The white spruce is a large evergreen conifer which normally grows to 15 to 30 metres (50 to 100 ft) tall, but can grow up to 40 m (130 ft) tall with a trunk diameter of up to 1 m (3 ft 3 in). The bark is thin and scaly, flaking off in small circular plates 5 to 10 centimetres (2 to 4 in) across. The crown is narrow – conical in young trees, becoming cylindrical in older trees. The shoots are pale buff-brown, glabrous in the east of the range, but often pubescent in the west, and with prominent pulvini. The leaves are needle-like, 12 to 20 millimetres long, rhombic in cross-section, glaucous blue-green above (hence glauca) with several thin lines of stomata, and blue-white below with two broad bands of stomata.
The cones are pendulous, slender, cylindrical, 3 to 7 cm long and 1.5 cm wide when closed, opening to 2.5 cm broad. They have thin, flexible scales 15 mm long with a smoothly rounded margin. They are green or reddish, maturing to pale brown 4 to 8 months after pollination. The seeds are black, 2 to 3 mm long, with a slender, 5 to 8 mm long pale brown wing.
Seeds are small, 2.5 to 5 mm long, oblong, and acute at the base. Determinations of the average number of sound seeds per white spruce cone have ranged from 32 to 130.
Common causes of empty seed are lack of pollination, abortion of the ovule, and insect damage.
The average weight per individual seed varies from 1.1 mg to 3.2 mg.
Each seed is clasped by a thin wing 2 to 4 times as long as the seed. Seed and wing are appressed to the cone scale. Embryo and megagametophyte are soft and translucent at first; later the endosperm becomes firm and milky white, while the embryo becomes cream-colored or light yellow. At maturity, the testa darkens rapidly from light brown to dark brown or black. Mature seeds “snaps in two” when cut by a sharp knife on a firm surface.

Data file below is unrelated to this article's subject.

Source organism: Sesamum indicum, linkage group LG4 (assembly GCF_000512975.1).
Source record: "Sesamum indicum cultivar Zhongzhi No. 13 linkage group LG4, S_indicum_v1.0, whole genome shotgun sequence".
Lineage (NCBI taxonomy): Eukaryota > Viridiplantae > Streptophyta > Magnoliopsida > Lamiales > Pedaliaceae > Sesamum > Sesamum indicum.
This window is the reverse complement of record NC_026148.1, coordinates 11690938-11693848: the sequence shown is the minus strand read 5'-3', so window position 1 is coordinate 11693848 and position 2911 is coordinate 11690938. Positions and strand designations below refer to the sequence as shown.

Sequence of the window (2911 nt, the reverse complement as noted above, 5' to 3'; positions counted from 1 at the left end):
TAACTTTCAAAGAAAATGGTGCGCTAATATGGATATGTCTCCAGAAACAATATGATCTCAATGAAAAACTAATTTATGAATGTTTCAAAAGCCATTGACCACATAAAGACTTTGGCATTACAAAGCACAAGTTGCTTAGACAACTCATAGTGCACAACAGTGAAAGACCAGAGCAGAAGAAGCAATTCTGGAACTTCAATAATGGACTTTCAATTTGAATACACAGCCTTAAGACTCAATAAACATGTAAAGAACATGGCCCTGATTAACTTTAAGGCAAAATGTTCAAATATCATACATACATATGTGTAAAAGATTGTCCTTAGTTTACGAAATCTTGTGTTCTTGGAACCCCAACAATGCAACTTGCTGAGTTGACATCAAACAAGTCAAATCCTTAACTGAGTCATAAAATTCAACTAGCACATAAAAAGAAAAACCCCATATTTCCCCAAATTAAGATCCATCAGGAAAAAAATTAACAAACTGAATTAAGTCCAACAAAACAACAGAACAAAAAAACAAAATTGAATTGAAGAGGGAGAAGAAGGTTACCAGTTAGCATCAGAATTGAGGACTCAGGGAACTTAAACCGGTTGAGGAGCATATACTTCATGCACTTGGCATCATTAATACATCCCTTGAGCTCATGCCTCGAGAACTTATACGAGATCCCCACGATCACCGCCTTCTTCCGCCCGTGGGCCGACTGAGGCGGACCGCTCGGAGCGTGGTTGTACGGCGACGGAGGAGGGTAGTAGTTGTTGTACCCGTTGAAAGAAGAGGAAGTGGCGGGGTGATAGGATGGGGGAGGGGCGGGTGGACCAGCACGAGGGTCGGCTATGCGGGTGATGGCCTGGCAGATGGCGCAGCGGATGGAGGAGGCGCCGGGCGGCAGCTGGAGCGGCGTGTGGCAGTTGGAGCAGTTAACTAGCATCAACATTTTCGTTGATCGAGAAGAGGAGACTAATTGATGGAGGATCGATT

White spruce cones reach their maximum size after 800 GDD. Cone moisture content decreases gradually after about 1000 GDD.
Cone colour also can be used to help determine the degree of maturation, but cones may be red, pink or green. Collection and storage dates and conditions influence germination requirements and early seedling growth.
A bushel (35 L) of cones, which may contain 6,500 to 8,000 cones, yields 6 to 20 ounces (170 to 570 g) of clean seed.
Seed dispersal begins after cone scales reflex with cone maturation in the late summer or early fall of the year of formation. Cones open at moisture contents of 45% to 70% and specific gravities of 0.6 to 0.8. Weather affects both the initiation and pattern of seed dispersal, but cone opening and the pattern of seed dispersal can vary among trees in the same stand. Even after dispersal has begun, cold, damp weather will cause cone scales to close; they will reopen during dry weather. Most seed falls early rather than late, but dispersal may continue through fall and winter and even into the next growing season. Seed dispersal occurs mainly in late summer or early fall.
White spruce seed is initially dispersed through the air by wind. Both the initiation and pattern of seed dispersal depend on the weather, but these can vary among trees in the same stand. Small amounts of white spruce seed are normally dispersed beyond 100 m from the seed source, but exceptionally seeds have been found more than 300–400 m from the nearest seed source.
The root system of white spruce is highly variable and adaptable, responding to a variety of edaphic factors, especially soil moisture, soil fertility, and mechanical impedance. On soils that limit rooting depth, the root system is plate-like, but it is a common misconception to assume that white spruce is genetically constrained to develop plate-like root systems irrespective of soil conditions. In the nursery, or naturally in the forest, white spruce usually develops several long 'running' roots just below the ground surface.
The structure of the tracheids in the long lateral roots of white spruce varies with soil nitrogen availability.
White spruce can live for several hundred years, with an estimated average lifespan of 250 to 300 years.
Slow-growing trees in rigorous climates are also capable of great longevity. White spruce 6 to 10 m (20 to 33 ft) high on the shore of Urquhart Lake, Northwest Territories, were found to be more than 300 years old.
The bark of mature white spruce is scaly or flaky, grey-brown or ash-brown, but silvery when freshly exposed. Resin blisters are normally lacking, but the Porsild spruce Picea glauca var. porsildii Raup has been credited with having smooth resin-blistered bark.
White spruce bark is mostly less than 8 mm and not more than 9.5 mm thick.
Isorhapontin can be found in spruce species such as the white spruce.